By now I was enjoying a house full of kids, parents, stockings and sweets. I noticed the notification when I took my phone out to snap a picture of the cousins in their Christmas light necklaces. This elicited three responses with far more capital letters than I thought necessary.  The general themes were that America was founded as a Christian nation and that I was an ignorant fool.  His replies made it clear that it was not the specific tradition of saying “Merry Christmas” but the notion of America as Christian that was important to him.

There is something about someone condescending to you that is hard to ignore, as much as you ought to. So I responded. I pointed out that I knew a fair amount about history and that I didn’t agree with his premise, but that it was Christmas and that I had family commitments and didn’t want to spend the day arguing about what text should be on the banners in shopping malls. I wished the stranger a “Merry Christmas.” I expected that we would agree to disagree.

The next time I took the phone out there was another condescending response beginning with LOL taunting me that the only reason I was leaving the discussion was that I knew he was right. He was determined to have the last word.

In spite of myself, as the kids tried to plunk out Christmas carols on the piano, I found myself getting aggravated. “Are you arguing that we should have an official state religion?” I wanted to ask.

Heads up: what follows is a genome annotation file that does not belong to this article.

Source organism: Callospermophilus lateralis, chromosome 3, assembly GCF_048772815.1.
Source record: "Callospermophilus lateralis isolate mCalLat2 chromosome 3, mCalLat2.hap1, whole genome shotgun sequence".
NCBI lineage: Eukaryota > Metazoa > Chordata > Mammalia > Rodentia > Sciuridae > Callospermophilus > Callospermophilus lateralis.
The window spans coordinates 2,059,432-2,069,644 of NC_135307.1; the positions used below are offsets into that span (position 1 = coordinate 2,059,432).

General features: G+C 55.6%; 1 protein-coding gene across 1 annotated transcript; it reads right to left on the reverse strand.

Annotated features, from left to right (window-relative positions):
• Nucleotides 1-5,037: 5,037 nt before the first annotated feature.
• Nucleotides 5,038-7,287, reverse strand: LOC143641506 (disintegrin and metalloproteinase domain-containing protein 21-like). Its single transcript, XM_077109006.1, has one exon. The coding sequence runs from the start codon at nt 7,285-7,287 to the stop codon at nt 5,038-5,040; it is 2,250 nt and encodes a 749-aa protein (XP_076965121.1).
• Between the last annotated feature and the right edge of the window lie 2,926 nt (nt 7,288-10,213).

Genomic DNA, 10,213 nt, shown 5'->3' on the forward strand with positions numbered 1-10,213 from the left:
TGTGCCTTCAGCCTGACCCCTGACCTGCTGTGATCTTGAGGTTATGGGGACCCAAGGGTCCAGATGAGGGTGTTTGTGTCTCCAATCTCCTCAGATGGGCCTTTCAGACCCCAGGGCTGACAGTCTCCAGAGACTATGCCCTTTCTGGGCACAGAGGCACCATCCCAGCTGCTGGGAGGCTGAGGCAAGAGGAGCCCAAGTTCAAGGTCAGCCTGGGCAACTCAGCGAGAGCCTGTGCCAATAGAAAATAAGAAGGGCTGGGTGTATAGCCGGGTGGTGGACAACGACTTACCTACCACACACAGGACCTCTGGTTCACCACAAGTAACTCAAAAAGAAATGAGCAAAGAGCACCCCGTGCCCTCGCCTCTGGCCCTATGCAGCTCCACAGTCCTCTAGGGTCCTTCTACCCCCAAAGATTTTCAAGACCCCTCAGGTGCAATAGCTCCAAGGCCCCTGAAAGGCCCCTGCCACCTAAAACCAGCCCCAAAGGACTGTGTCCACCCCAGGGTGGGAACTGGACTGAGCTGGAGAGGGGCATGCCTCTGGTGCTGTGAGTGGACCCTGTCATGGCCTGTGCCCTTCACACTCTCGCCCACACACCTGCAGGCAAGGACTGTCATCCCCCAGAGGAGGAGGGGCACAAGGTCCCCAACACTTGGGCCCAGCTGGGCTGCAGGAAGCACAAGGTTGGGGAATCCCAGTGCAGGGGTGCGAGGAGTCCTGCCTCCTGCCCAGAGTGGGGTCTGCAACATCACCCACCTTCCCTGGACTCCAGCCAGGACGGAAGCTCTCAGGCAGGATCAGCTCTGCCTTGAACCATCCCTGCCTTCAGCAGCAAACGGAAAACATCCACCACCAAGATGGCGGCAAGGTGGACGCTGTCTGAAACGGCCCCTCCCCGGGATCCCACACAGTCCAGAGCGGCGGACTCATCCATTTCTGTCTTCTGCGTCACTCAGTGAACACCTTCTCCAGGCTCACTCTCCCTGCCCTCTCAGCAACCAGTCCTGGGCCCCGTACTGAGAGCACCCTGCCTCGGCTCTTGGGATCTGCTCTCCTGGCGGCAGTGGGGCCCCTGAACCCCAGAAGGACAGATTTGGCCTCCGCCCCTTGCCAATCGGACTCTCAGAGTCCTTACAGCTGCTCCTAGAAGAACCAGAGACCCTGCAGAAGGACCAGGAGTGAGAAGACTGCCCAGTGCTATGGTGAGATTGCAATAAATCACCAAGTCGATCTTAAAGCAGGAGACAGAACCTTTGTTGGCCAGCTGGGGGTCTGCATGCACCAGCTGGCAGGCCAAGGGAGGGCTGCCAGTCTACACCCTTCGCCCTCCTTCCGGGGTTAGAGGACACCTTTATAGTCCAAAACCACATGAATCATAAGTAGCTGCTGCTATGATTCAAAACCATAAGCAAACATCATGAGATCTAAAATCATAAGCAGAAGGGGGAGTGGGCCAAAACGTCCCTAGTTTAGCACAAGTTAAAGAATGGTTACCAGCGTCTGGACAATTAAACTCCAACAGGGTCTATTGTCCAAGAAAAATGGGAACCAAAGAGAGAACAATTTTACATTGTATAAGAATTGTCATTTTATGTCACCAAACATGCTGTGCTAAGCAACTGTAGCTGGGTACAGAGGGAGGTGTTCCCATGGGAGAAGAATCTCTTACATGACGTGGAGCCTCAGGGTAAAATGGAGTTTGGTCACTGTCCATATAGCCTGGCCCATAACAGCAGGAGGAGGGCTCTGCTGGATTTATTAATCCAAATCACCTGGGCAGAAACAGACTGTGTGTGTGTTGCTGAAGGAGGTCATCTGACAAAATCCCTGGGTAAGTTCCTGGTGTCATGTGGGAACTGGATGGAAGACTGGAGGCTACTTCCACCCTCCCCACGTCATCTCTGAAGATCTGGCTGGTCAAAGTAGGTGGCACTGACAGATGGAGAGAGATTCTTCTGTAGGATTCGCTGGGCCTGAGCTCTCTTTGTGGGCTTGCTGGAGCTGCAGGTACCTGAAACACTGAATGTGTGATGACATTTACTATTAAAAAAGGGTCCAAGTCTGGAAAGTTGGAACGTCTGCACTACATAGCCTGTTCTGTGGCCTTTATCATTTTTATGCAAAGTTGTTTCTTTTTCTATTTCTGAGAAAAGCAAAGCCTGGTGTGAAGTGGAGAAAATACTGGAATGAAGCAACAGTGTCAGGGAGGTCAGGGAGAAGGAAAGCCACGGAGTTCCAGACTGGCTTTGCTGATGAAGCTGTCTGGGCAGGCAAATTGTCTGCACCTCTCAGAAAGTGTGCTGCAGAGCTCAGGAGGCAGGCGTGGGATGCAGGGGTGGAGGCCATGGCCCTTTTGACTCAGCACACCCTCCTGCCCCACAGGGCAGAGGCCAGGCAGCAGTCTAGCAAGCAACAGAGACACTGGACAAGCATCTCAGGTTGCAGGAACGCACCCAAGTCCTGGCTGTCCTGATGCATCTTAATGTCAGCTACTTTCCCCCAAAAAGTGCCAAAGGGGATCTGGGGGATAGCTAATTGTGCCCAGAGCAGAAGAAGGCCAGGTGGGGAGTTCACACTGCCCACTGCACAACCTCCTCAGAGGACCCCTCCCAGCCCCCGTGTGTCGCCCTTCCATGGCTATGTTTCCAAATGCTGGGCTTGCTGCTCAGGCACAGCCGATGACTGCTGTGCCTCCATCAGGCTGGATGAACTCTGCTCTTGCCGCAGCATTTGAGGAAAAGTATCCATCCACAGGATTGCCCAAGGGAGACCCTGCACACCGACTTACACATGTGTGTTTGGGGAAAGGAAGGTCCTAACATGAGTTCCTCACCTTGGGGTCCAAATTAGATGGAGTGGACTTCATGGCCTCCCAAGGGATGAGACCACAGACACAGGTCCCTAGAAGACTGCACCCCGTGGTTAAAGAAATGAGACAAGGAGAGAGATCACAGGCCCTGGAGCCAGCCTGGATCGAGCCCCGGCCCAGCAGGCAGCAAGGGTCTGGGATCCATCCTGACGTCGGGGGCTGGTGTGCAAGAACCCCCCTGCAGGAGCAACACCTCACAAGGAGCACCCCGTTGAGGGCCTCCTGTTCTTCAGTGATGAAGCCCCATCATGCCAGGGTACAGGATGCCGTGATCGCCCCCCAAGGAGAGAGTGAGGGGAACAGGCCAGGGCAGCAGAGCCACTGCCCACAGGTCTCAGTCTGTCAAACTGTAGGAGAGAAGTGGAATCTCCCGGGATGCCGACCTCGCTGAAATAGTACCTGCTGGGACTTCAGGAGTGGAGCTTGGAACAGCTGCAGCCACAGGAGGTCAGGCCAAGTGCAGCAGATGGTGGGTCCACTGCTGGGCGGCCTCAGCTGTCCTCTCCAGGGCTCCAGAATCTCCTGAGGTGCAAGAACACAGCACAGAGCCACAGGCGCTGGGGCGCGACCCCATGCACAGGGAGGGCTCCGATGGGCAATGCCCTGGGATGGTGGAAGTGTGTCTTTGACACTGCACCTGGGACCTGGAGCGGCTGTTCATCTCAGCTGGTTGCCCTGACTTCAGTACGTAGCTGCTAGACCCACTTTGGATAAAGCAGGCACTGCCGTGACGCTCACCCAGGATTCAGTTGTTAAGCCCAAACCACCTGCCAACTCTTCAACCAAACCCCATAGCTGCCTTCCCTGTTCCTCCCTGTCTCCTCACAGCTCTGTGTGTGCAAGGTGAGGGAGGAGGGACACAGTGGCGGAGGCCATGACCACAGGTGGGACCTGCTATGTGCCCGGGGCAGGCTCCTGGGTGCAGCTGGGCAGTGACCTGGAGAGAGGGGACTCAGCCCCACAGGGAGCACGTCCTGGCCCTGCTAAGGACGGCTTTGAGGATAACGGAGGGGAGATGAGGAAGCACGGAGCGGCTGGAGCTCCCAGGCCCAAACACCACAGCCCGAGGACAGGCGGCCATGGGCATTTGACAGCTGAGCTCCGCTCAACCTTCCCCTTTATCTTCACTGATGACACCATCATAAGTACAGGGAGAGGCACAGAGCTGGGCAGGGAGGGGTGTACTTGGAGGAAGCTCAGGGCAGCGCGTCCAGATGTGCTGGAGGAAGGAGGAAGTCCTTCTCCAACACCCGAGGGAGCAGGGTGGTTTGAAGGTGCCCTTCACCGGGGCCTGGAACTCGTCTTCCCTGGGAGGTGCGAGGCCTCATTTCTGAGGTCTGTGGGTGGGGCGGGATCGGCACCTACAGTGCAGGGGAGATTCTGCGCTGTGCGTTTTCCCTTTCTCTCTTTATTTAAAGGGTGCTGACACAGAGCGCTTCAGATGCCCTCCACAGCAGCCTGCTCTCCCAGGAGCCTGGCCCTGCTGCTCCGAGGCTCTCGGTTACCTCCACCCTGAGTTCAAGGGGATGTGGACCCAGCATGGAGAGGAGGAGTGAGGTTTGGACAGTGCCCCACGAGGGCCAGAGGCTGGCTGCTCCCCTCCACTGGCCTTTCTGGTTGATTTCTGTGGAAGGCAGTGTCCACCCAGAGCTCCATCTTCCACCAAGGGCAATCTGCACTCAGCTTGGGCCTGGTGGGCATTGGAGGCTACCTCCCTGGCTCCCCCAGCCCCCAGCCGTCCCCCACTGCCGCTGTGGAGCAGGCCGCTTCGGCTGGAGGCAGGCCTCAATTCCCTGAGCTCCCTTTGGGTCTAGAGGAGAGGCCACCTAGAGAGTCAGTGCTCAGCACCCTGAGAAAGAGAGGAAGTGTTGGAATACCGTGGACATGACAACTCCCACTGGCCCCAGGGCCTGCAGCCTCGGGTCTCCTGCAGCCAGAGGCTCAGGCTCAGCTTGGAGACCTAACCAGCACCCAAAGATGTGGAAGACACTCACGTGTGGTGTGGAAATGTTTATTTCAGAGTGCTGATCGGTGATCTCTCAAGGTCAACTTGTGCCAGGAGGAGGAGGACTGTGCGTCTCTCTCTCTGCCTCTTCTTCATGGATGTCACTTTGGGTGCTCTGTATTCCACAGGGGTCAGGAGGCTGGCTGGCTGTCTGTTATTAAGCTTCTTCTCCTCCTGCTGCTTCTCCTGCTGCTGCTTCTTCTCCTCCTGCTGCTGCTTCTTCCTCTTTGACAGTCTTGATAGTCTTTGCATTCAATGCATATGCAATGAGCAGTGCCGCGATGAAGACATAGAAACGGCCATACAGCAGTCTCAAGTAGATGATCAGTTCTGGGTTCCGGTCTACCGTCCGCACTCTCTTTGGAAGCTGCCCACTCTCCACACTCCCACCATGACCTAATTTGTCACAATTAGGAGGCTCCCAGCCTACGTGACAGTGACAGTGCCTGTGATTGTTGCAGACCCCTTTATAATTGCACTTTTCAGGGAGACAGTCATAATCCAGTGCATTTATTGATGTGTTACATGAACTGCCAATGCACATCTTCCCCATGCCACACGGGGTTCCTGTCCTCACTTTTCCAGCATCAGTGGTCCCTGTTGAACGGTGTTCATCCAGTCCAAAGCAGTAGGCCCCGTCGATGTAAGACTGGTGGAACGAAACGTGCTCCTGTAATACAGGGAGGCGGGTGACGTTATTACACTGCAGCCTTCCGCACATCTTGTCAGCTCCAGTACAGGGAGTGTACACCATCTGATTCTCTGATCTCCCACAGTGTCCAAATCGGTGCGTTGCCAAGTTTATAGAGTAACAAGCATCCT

But I stopped myself. We had driven 14 hours to be with our extended family for Christmas. Christmas is one day a year. Here we were together, and this annoying and senseless debate was intruding. What am I doing? What should I care if some person I don’t know or respect thinks he bested me? It’s Christmas!  I should never have commented to begin with. I deleted my original tweet and all the replies and blocked the stranger so there would be no temptation whatsoever to get drawn back in.

Isn’t it ironic (don’t you think?) that someone felt so strongly about keeping the “Merry Christmas” in Christmas that he was willing to spend Christmas day arguing with strangers about it?


Yucky Framing: The Economic Impact of Crib Deaths

I have become frustrated with meaningless news stories that talk about “rolling back regulations” but do not talk about what those regulations are. The president on December 14 had a big media event where he cut a giant red ribbon to represent bureaucratic red tape.